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Pacific ponders potential pot purveryors
The City of Pacific has taken a wait-and-see position on new businesses seeking to retail, produce or process marijuana within city limits.
On Aug. 12 the City Council voted to extend by six months a moratorium that bans pot businesses from opening within the city. It did that to give Pacific's administration time to take its cue from other Washington municipalities also struggling to cope with the fallout from the passage of I-502.
More than 55 percent of voters statewide voted yes on the initiative last November, legalizing recreational use of marijuana in Washington State.
"We're waiting until the dust settles," said Mayor Leanne Guier. "We're looking to some of the bigger cities that have the staff to delve into this. We're waiting to see what comes from the lawsuit in Kent. That will help guide us in what we can do."
Guier said Pacific is closely monitoring the ongoing legal battle between Kent and the Herbal Choices Caregivers dispensary. The two parties have been duking it out for more than two years in King County Superior Court and in state courts. The City maintains that the business is illegal under its zoning laws.
Pacific is also waiting to see what happens at the state level, where the Washington State Liquor Board is finally expected to decide in December what the future of pot businesses in the state will look like.
"The state hasn't even come up with the rules yet, they postponed it," Guier said. "How can they expect the cities to deal with it? So we went ahead and extended our moratorium."
According to Interim Public Works Director Ken Barnett, the moratorium is a stop-gap measure, allowing the City to draft an ordinance that lays down the guidelines for any future marijuana businesses within the city.
"We're trying to get an ordinance that is fair for everybody involved, so we're doing another six-month moratorium to make sure we cover all the bases," Barnett said. "The state is saying it's going to be December before they have a determination. This just helps us keep things at the status quo right now."
Pacific has two medical marijuana dispensaries, Pacific Green Collective and Chronic Solutions, open in the same business complex on Stewart Road.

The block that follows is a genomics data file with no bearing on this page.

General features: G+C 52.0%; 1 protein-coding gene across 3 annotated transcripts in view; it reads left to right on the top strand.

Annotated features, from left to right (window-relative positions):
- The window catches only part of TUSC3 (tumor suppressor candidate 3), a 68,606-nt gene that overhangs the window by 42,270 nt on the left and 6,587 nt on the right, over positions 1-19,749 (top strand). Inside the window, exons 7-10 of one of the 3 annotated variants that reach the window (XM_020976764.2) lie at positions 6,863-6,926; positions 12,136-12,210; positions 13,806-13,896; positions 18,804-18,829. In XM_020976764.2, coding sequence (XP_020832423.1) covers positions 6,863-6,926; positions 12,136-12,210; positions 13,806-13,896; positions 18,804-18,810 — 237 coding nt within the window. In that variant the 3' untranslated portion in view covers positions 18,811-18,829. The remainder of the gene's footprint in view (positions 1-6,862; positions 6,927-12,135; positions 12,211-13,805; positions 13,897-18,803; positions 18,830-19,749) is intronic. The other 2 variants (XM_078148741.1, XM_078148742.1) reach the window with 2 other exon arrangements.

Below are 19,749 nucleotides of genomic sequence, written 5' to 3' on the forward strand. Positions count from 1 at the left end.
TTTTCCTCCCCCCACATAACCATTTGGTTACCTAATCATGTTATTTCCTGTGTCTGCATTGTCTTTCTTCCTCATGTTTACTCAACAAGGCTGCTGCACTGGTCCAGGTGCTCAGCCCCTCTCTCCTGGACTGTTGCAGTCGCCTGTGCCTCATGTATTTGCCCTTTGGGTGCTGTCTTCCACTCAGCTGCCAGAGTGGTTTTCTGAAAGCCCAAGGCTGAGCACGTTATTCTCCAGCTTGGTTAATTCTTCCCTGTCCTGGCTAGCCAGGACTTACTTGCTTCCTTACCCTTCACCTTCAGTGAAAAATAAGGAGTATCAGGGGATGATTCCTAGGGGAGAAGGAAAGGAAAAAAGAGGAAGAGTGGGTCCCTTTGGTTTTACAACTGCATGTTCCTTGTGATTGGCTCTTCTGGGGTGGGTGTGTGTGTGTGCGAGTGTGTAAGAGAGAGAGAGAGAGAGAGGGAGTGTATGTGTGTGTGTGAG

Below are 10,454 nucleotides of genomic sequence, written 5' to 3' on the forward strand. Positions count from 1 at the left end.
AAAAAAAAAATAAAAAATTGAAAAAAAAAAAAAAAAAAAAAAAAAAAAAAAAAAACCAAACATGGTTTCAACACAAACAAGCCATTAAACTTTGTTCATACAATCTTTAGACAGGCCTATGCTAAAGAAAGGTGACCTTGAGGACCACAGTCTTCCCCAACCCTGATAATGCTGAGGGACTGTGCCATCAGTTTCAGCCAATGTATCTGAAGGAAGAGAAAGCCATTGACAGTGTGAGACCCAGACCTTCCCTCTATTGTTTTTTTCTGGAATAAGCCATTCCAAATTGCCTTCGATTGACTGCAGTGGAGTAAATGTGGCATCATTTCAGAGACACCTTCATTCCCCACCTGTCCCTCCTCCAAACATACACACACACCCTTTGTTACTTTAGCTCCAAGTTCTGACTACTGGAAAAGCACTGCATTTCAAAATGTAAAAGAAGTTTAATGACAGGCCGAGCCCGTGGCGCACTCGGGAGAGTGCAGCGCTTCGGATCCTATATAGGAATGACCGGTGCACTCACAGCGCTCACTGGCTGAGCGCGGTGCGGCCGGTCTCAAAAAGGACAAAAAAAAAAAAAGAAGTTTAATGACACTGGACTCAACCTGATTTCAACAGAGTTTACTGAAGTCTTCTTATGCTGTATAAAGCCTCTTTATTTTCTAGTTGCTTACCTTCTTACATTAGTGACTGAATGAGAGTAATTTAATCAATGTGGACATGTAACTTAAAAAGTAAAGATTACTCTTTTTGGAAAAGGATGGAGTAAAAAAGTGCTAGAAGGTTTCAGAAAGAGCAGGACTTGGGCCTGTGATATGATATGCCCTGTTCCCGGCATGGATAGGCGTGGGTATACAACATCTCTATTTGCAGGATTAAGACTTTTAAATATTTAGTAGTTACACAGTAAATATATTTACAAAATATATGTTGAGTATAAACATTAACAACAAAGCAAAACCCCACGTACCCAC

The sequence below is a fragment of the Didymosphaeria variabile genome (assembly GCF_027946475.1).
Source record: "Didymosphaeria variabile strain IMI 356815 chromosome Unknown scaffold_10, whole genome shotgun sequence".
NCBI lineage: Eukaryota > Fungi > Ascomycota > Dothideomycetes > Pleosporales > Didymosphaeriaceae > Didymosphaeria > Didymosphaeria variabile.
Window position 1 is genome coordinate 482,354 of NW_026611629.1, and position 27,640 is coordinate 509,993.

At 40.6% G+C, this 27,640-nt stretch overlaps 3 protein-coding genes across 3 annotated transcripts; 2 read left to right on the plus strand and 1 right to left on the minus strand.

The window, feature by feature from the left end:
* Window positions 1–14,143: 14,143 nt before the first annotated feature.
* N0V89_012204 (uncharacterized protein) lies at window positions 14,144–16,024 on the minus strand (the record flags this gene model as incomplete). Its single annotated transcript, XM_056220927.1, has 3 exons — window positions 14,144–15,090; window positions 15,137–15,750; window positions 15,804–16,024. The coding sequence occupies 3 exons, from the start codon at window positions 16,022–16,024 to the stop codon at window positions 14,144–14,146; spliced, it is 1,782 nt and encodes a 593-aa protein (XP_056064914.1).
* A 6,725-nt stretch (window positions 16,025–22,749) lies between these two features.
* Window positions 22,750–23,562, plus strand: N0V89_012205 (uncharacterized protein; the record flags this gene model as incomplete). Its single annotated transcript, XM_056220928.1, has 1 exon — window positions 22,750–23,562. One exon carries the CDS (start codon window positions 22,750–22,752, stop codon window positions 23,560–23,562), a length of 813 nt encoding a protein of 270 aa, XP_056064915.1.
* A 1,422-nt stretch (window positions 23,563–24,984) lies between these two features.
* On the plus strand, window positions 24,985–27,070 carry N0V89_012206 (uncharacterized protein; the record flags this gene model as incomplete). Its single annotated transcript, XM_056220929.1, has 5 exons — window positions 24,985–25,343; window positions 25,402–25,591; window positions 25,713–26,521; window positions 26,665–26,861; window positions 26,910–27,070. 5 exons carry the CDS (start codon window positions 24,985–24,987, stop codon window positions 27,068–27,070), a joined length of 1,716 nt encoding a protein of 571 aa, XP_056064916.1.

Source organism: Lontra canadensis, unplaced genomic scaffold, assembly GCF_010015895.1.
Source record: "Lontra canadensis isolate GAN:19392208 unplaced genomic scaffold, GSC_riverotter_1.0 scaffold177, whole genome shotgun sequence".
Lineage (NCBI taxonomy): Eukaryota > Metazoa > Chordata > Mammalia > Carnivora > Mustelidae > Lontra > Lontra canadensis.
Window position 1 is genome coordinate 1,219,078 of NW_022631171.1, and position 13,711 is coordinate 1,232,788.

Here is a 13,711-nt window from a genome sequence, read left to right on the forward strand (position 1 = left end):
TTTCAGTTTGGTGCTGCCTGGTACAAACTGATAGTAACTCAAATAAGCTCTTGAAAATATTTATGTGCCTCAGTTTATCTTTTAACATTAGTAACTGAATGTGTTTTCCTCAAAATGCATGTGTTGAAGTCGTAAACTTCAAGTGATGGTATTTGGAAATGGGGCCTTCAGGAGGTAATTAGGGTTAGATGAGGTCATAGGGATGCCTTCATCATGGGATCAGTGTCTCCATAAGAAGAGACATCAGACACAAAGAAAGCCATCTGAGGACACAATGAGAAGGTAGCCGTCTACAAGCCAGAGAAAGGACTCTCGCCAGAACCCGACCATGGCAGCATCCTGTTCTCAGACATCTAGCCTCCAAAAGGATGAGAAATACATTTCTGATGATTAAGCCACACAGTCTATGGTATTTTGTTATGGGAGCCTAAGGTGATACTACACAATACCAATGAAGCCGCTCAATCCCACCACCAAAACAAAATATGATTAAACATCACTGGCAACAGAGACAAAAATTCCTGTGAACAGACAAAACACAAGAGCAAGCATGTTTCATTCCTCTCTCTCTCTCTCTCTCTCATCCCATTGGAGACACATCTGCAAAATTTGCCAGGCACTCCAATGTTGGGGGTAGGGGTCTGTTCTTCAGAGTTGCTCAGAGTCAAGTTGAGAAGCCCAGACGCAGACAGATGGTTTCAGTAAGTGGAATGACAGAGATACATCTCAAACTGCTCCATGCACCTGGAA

Pacific Green Collective, which obtained its business license during a lapse in the moratorium, has been in business for more than a year.
Barnett said legal negotiations are underway with the business, but he declined to reveal specifics.
Chronic Solutions opened in May as a nonprofit business, an entity that is not required to obtain a business license from the City.
"I was just recently made aware of (Chronic Solutions') presence," Barnett said, adding that he planned to pay Chronic Solutions a visit.
"Typically, I'll pay them a visit and explain that they're not allowed to operate in the city," Barnett said.
If the situation is not settled to the City's liking, Barnett said, the usual procedure would be a follow-up letter. But if further legal action is required, he would notify the city attorney.
Despite the presence of the businesses, the City isn't hellbent on shutting them down.
"We're not being aggressive right now," Guier said.
Personally, Guier said, she's torn about the town's future openness to marijuana businesses.
"I'm really undecided on it," she said. "If it's not around any schools or around any daycares, and there is not easy access, and if there are restrictive guidelines, and it's for medical marijuana use, I believe there is a need for it. I honestly believe there is a necessity for it for chronic pain.
"I even asked our police department if they've had any issues there, and they haven't," she said. "One of the things I've personally thought about, and I know the citizens wonder about, is the crime rate. And then I'm concerned about how easy it is for people to get it. Are people getting it that don't need it? I don't really want to see recreational use, but then how different is it from having a liquor store? I'm really torn."